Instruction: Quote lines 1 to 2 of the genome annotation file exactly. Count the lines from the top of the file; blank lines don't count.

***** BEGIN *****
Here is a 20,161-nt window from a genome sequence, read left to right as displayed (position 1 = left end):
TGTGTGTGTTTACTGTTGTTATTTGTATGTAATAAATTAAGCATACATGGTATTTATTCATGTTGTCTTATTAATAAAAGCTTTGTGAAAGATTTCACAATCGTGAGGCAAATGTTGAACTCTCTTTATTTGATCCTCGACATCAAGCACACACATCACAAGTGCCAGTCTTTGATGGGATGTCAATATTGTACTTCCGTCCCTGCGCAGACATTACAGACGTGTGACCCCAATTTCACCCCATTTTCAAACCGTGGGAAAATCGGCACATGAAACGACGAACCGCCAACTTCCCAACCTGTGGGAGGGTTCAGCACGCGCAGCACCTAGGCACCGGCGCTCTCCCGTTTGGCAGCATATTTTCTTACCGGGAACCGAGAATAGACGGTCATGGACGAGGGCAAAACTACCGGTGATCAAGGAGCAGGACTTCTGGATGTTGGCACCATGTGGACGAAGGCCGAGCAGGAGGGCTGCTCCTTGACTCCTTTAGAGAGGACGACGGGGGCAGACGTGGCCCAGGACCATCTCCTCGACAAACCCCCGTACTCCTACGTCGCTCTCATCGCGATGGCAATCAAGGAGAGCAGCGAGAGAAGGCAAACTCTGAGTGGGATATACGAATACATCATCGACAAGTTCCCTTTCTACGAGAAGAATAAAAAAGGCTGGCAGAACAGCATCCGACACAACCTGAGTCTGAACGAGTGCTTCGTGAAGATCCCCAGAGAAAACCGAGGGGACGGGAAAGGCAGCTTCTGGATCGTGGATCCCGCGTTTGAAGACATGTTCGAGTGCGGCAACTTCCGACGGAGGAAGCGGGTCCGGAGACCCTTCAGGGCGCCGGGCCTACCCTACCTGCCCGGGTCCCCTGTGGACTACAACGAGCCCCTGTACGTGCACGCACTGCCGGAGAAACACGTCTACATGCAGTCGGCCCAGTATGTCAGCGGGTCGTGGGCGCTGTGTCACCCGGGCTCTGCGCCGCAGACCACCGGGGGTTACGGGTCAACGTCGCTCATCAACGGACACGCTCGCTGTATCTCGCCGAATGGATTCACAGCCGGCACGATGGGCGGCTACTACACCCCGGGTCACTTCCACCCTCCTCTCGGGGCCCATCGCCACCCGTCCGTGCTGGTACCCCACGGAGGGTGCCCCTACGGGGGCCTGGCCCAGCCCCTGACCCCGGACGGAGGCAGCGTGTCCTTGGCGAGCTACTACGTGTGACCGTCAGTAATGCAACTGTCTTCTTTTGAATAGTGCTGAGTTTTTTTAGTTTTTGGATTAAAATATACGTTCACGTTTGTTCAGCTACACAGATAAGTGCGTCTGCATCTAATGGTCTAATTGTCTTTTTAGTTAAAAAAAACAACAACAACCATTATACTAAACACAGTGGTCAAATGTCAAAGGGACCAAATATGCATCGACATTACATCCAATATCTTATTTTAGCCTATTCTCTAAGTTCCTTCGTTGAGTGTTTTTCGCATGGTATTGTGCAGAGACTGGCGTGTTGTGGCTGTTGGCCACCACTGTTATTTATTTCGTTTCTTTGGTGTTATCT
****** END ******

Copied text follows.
Here is a 20,161-nt window from a genome sequence, read left to right as displayed (position 1 = left end):
TGTGTGTGTTTACTGTTGTTATTTGTATGTAATAAATTAAGCATACATGGTATTTATTCATGTTGTCTTATTAATAAAAGCTTTGTGAAAGATTTCACAATCGTGAGGCAAATGTTGAACTCTCTTTATTTGATCCTCGACATCAAGCACACACATCACAAGTGCCAGTCTTTGATGGGATGTCAATATTGTACTTCCGTCCCTGCGCAGACATTACAGACGTGTGACCCCAATTTCACCCCATTTTCAAACCGTGGGAAAATCGGCACATGAAACGACGAACCGCCAACTTCCCAACCTGTGGGAGGGTTCAGCACGCGCAGCACCTAGGCACCGGCGCTCTCCCGTTTGGCAGCATATTTTCTTACCGGGAACCGAGAATAGACGGTCATGGACGAGGGCAAAACTACCGGTGATCAAGGAGCAGGACTTCTGGATGTTGGCACCATGTGGACGAAGGCCGAGCAGGAGGGCTGCTCCTTGACTCCTTTAGAGAGGACGACGGGGGCAGACGTGGCCCAGGACCATCTCCTCGACAAACCCCCGTACTCCTACGTCGCTCTCATCGCGATGGCAATCAAGGAGAGCAGCGAGAGAAGGCAAACTCTGAGTGGGATATACGAATACATCATCGACAAGTTCCCTTTCTACGAGAAGAATAAAAAAGGCTGGCAGAACAGCATCCGACACAACCTGAGTCTGAACGAGTGCTTCGTGAAGATCCCCAGAGAAAACCGAGGGGACGGGAAAGGCAGCTTCTGGATCGTGGATCCCGCGTTTGAAGACATGTTCGAGTGCGGCAACTTCCGACGGAGGAAGCGGGTCCGGAGACCCTTCAGGGCGCCGGGCCTACCCTACCTGCCCGGGTCCCCTGTGGACTACAACGAGCCCCTGTACGTGCACGCACTGCCGGAGAAACACGTCTACATGCAGTCGGCCCAGTATGTCAGCGGGTCGTGGGCGCTGTGTCACCCGGGCTCTGCGCCGCAGACCACCGGGGGTTACGGGTCAACGTCGCTCATCAACGGACACGCTCGCTGTATCTCGCCGAATGGATTCACAGCCGGCACGATGGGCGGCTACTACACCCCGGGTCACTTCCACCCTCCTCTCGGGGCCCATCGCCACCCGTCCGTGCTGGTACCCCACGGAGGGTGCCCCTACGGGGGCCTGGCCCAGCCCCTGACCCCGGACGGAGGCAGCGTGTCCTTGGCGAGCTACTACGTGTGACCGTCAGTAATGCAACTGTCTTCTTTTGAATAGTGCTGAGTTTTTTTAGTTTTTGGATTAAAATATACGTTCACGTTTGTTCAGCTACACAGATAAGTGCGTCTGCATCTAATGGTCTAATTGTCTTTTTAGTTAAAAAAAACAACAACAACCATTATACTAAACACAGTGGTCAAATGTCAAAGGGACCAAATATGCATCGACATTACATCCAATATCTTATTTTAGCCTATTCTCTAAGTTCCTTCGTTGAGTGTTTTTCGCATGGTATTGTGCAGAGACTGGCGTGTTGTGGCTGTTGGCCACCACTGTTATTTATTTCGTTTCTTTGGTGTTATCT